Landing Page Testing: Choosing Between A/B Or Multivariate Approaches
There are quite a few testing techniques available in the market. In this post I will dwelve into the two commonest testing methods: A/B tests and Multivariate tests. What is the difference between them? How can you choose which one best fits your needs?
In a previous post, I wrote about how to get started with website testing, both choosing which pages to test and how to define which elements will contribute the most to profits. However, there are quite a few testing methods to choose from. In this post I will delve into the two most common testing methods: A/B tests and multivariate tests (MVT). What is the difference between them? How can you choose which one best fits your needs?
Below is a comparison between the testing techniques mentioned, taking into consideration the overall use of the testing technique, coding needs, design needs, granularity of results and other considerations.
Most testing tools provide these options, but since Google Website Optimizer is a free tool that provides both options, it is a good place to start and try the examples I provide below.
An A/B test is the most common and easiest type of landing page test to conduct. It consists of creating alternative pages for a specific page and showing each of them to a certain percentage of visitors. For example, if you create 4 different variations of a landing page, 20% of visitors to the website will see each version (4 variations + original). Cookies are used to maintain a consistent user experience—if a visitor sees one version, they will see it again and again when visiting the website as long as the cookies are not deleted. Below is a representation of how this technique works.
To implement the test with Google Website Optimizer, scripts need to be included on the pages to be tested. These include:
Advantages of A/B tests
Design freedom. A/B tests are often used to experiment page design options that vary dramatically, including position of text and pictures, background colors, number of pictures on the page, use of icons and navigation structure. Implementing such tests using the multivariate technique is possible, but it is technically challenging (but if you really want to do it, and you are technically savvy, see this post on the Google Website Optimizer Tricks blog.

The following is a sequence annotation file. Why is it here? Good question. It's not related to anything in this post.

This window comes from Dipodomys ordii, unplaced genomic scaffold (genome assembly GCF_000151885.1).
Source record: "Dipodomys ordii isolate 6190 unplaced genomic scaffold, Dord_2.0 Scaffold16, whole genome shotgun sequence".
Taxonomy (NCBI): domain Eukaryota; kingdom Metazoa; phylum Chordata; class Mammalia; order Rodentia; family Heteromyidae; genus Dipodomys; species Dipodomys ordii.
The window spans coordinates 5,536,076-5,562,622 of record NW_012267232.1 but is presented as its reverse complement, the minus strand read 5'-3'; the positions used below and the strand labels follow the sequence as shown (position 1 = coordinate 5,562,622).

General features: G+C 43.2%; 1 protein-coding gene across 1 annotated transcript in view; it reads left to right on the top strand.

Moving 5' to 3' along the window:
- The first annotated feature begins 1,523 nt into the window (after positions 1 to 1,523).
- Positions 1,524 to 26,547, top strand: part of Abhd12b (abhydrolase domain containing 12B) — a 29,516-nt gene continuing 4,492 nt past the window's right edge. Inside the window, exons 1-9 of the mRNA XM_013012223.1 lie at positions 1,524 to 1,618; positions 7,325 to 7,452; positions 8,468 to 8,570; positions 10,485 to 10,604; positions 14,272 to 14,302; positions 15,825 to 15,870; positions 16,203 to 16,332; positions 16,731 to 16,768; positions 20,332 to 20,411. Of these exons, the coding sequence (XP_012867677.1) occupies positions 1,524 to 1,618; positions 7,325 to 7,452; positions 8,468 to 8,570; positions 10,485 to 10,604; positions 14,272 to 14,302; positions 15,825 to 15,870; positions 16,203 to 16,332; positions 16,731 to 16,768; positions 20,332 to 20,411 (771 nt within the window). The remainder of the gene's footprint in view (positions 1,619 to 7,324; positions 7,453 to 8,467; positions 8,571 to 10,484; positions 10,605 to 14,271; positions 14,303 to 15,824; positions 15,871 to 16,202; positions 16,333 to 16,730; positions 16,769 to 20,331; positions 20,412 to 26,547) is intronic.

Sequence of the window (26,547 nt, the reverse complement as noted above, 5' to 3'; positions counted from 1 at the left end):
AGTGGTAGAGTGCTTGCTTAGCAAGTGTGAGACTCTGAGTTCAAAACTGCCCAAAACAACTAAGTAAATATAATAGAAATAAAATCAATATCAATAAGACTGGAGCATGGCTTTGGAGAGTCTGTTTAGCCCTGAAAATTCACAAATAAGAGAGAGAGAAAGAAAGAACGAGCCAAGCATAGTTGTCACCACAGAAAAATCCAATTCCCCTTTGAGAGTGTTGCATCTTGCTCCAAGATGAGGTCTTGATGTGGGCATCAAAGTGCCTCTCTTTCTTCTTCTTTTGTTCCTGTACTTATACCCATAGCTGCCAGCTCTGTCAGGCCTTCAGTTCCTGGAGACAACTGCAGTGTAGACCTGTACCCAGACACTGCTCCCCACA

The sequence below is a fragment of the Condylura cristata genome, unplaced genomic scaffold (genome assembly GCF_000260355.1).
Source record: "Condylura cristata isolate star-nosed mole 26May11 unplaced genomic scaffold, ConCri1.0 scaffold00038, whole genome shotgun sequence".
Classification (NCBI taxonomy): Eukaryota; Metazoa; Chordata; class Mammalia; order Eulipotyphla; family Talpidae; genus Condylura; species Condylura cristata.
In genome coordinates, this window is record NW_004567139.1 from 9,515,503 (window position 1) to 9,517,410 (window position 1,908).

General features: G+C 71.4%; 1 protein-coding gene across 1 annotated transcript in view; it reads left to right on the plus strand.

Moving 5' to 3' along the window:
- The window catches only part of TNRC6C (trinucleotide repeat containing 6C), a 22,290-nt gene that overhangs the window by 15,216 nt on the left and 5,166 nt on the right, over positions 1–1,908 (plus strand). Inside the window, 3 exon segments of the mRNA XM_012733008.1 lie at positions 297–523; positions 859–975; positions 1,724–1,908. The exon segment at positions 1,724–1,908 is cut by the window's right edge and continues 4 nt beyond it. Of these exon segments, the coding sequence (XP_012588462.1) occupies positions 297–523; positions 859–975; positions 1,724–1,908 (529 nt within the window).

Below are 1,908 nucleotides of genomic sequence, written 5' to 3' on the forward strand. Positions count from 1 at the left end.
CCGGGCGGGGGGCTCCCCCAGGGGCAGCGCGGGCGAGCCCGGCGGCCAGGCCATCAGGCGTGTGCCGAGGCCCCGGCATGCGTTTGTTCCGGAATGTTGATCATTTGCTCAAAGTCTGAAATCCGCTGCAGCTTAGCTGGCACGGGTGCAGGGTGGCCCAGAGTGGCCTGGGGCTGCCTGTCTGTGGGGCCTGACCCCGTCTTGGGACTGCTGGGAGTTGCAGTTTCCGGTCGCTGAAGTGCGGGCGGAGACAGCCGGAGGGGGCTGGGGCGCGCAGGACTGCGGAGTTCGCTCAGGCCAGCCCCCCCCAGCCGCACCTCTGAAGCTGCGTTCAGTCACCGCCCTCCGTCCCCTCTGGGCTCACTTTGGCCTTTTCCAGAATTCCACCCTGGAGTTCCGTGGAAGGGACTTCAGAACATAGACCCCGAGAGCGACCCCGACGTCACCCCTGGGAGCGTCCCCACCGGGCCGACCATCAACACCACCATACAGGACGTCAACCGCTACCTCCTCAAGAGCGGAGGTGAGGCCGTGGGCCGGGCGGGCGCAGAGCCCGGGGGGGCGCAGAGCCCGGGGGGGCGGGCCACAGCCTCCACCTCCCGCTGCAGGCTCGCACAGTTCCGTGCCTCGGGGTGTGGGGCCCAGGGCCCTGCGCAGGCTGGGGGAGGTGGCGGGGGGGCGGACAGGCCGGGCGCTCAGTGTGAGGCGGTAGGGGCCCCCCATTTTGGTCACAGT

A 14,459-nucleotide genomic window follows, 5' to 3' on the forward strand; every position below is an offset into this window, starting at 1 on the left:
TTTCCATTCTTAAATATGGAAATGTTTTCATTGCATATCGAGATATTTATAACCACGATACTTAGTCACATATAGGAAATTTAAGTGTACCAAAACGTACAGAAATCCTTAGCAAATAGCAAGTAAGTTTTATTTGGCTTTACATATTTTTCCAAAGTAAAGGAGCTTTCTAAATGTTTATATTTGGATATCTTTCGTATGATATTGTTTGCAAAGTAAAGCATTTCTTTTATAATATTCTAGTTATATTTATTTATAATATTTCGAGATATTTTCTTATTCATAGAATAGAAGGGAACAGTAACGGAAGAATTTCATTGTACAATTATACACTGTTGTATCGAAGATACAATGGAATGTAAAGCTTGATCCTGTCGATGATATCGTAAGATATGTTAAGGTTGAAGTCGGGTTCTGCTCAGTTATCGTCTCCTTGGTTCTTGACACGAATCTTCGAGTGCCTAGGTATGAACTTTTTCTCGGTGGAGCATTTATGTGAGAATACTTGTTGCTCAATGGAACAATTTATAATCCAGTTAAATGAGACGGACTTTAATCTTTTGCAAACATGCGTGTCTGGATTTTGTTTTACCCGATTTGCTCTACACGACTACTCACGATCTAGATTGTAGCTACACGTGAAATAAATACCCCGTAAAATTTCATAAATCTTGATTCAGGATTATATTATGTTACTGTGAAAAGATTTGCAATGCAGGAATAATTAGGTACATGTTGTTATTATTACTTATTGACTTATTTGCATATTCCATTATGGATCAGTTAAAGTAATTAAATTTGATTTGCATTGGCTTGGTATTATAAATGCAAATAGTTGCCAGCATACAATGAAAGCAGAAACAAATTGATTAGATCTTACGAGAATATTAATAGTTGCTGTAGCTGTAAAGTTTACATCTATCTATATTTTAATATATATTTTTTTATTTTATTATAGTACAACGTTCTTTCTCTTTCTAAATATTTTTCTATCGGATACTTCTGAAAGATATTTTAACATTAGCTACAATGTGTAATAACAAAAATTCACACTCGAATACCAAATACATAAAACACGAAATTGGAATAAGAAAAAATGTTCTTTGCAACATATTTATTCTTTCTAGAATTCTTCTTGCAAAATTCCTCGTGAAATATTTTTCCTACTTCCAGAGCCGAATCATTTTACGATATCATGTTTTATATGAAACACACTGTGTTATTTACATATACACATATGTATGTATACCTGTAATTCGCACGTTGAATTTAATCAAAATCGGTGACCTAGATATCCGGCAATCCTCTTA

Faster results. A/B tests usually involve fewer combinations with more extreme changes; multivariate tests involve many more combinations and variations. In addition, since A/Bs show significantly different designs, the expected improvement of the page is usually higher, diminishing the time the test will run.
Rather than testing different versions of web pages, as we do with A/B tests, Multivariate tests experiment with elements inside one specific page (for purists, we are referring to full factorial experiments, which is the method used by most testing tools). Basically, we define elements inside a page (e.g. a picture, a text or a button) and provide different alternatives of each element. The testing tool will show each element combined with all other elements to visitors. The resulting combinations are derived from the number of elements multiplied by the number of element variations. Just as with A/B testing, however, each visitor sees only one particular combination of elements regardless of how many times they view a page. Below is a representation of how this technique works.
Advantages of multivariate tests
Granularity of results. Since it is a full factorial experiment, multivariate tests show which elements are the best performing separately, as well as the correlation between the elements. This can be very useful when projecting the results to other parts of the website.
No redirects required. Since all elements tested are inside the page, there is no need to redirect from the original page to the tested pages. Although redirects can be performed smoothly, I believe it is better not to use them whenever possible, as they can slow the flow and affect user experience.
Fewer design resources required. Since we will be testing different designs with existing elements on a page, this will not require too much design effort.
Concluding, both types of testing have their own advantages and disadvantages. Each can be a perfect technique, depending on the needs of the website. They should always go hand-in-hand, using one to test completely different designs and the other to optimize the current design. The important thing is to understand that testing is not a one-time effort It is an ongoing exercise that should be part of the mindset of an organization. As Avinash Kaushik once wrote in his blog, Experiment or go home!
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